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Oct. 2-Oct. 8, 2020
Cyclists take over Queensboro Bridge to
demand more space for bikes, pedestrians
BY MARK HALLUM
The south outer roadway of the Ed
Koch-Queensboro Bridge was packed
with anything but cars on Sunday as
hundreds of cyclists rode free, demonstrating
to the city Department of
Transportation the aching need to give
cyclists and pedestrians more space.
Of 10 lanes total, the bridge reserves
nine of them for cars despite the tight
pathway for any other form of transportation
being packed with users, something
that has been exacerbated by the
57 percent spike cycling and 40 percent
— according to Transportation Alternatives
— on the bridge alone this year due
to the pandemic forcing New Yorkers to
pick a different way to get around as
subways and buses have given the impression
of being unsafe.
Jon Orcutt, of Bike New York, told
amNewYork Metro that the city was
long overdue in facilitating its own encouragement
of cycling and the need
for extra space on the Queensborough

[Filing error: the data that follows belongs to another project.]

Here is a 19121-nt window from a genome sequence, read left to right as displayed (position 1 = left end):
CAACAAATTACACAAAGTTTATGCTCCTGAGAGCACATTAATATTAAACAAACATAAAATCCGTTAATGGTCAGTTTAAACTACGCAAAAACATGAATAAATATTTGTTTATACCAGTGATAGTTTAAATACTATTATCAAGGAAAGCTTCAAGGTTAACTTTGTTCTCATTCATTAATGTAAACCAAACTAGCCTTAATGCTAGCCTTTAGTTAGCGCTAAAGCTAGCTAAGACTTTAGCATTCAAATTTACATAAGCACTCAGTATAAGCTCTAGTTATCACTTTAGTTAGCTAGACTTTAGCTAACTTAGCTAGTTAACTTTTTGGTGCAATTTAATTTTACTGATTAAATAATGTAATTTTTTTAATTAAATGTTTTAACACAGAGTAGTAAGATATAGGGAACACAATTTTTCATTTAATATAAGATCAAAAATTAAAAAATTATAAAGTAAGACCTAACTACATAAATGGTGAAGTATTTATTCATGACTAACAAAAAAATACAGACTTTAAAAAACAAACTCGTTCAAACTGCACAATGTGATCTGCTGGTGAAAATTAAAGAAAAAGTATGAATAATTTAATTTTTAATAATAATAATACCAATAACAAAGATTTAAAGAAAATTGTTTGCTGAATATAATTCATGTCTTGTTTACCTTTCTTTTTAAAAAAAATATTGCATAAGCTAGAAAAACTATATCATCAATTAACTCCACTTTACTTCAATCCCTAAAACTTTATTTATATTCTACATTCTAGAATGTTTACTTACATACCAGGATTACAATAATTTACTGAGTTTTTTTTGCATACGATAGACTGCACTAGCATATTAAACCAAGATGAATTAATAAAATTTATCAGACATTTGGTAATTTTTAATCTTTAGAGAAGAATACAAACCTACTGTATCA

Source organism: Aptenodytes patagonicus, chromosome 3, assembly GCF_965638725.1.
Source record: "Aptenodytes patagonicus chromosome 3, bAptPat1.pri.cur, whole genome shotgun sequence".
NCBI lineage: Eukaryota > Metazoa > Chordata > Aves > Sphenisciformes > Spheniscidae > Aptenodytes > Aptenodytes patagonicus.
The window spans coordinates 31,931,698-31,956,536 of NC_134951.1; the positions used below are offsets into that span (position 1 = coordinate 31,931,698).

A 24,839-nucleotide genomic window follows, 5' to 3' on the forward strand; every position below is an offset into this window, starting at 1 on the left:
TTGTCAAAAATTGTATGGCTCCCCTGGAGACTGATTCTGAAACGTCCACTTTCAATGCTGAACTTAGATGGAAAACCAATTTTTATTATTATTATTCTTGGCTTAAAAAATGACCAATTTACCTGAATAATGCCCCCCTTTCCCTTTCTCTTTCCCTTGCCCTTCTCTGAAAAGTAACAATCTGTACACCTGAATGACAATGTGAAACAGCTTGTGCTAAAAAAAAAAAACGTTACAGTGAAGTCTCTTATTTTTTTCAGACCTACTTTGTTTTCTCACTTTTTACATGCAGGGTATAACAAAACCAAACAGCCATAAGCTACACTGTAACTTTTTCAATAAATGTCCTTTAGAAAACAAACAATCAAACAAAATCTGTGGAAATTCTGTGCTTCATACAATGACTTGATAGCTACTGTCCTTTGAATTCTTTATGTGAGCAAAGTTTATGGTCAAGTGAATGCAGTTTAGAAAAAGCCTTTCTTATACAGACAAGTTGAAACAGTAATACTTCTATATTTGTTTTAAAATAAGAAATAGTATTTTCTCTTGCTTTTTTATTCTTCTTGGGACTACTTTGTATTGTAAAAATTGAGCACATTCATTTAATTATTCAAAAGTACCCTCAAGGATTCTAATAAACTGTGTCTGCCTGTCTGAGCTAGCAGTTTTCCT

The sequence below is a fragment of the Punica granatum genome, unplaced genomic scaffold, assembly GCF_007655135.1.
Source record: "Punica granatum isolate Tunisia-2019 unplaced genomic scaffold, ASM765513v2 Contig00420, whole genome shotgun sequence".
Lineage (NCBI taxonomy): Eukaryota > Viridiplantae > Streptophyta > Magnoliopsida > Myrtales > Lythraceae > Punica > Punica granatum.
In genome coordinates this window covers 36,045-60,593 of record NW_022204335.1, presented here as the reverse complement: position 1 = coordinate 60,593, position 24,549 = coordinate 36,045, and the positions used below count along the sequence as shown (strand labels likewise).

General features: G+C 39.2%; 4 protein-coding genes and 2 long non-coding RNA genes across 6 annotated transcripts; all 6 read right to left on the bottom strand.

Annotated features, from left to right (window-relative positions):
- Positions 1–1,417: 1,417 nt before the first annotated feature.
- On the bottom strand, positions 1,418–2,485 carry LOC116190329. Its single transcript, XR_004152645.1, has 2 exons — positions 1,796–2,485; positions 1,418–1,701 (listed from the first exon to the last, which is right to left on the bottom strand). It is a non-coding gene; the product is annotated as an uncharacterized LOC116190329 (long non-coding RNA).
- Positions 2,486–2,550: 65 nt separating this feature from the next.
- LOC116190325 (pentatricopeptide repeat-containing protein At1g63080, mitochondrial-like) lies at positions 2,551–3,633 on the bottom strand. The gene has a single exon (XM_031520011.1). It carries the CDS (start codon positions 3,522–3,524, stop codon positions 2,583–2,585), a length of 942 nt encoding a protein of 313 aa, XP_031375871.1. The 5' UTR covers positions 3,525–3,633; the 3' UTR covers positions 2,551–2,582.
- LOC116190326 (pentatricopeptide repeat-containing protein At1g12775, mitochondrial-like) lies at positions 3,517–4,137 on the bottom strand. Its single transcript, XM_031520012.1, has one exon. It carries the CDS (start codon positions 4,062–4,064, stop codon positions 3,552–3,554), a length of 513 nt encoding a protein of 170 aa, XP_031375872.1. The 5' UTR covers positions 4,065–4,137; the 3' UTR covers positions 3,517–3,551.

Bridge needed more not than ever since
New Yorkers have been taking the government
up on that advice.
“We need the city to catch up with
us,” Orcutt said. “The city has said for
years, we want more New Yorkers on
bikes. There are consequences to that,
now we have a bike capacity problem on
the bridge. The city should respond, the
policy is working, more people are using
bikes … What’s pulled everyone out
on bikes this year has been more space
Photo courtesy of Bike New York
on streets and so bridge is incredibly
But the city believes there to be one
major obstacle to taking cars off the
south outer roadway: fences.
DOT has said the barriers on this
section of the bridge do not meet the
eight-foot standard for pedestrian and
cyclist safety, and the cash strapped
agency just can eat the cost at this time.
Another problem? DOT says that as
long as construction is forcing some
traffic to be diverted from the upper
roadway, they will need to prioritize as
much space as they can for motorists.
This work is scheduled to wrap in the
fall of 2022, according to DOT.
Councilmen Ben Kallos and Jimmy
Van Bramer have both agreed to use discretionary
funds to DOT so the fences
can be extended from the current four
feet while proposals to convert the roadway
have pass community boards on
each side of the Queensborough Bridge.
Vol. 8, No. 40 36 total pages
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